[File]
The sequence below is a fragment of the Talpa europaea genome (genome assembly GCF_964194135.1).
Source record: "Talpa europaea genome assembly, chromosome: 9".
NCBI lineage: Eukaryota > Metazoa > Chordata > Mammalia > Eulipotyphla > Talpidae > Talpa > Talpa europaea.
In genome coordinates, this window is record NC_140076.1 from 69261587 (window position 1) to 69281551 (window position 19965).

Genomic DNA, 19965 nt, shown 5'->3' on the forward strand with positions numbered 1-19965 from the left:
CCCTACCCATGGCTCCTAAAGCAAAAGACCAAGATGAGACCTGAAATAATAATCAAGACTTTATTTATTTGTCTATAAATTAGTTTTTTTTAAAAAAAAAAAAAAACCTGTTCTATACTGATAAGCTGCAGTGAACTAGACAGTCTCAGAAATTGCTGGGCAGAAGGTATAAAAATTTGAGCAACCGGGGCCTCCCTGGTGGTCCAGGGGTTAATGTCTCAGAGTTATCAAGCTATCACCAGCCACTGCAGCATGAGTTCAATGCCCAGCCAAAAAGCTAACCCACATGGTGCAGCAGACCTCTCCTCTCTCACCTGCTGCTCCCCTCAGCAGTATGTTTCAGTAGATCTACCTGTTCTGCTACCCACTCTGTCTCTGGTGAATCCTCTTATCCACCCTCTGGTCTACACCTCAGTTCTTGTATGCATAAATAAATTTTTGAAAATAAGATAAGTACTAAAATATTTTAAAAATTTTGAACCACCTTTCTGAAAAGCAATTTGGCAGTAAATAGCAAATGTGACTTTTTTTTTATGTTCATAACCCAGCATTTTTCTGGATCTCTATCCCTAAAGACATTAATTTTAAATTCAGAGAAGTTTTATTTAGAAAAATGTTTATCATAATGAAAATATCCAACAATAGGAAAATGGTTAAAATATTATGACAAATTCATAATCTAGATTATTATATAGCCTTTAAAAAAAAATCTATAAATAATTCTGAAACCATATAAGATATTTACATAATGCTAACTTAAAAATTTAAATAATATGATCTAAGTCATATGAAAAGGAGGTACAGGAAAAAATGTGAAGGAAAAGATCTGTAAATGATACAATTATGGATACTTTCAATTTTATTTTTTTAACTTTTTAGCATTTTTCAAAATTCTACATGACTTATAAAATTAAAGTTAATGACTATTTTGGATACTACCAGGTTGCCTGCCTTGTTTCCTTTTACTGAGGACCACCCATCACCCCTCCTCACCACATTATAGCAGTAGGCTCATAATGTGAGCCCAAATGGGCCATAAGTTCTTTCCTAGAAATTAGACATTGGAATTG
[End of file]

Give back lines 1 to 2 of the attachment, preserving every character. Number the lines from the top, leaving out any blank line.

The sequence below is a fragment of the Talpa europaea genome (genome assembly GCF_964194135.1).
Source record: "Talpa europaea genome assembly, chromosome: 9".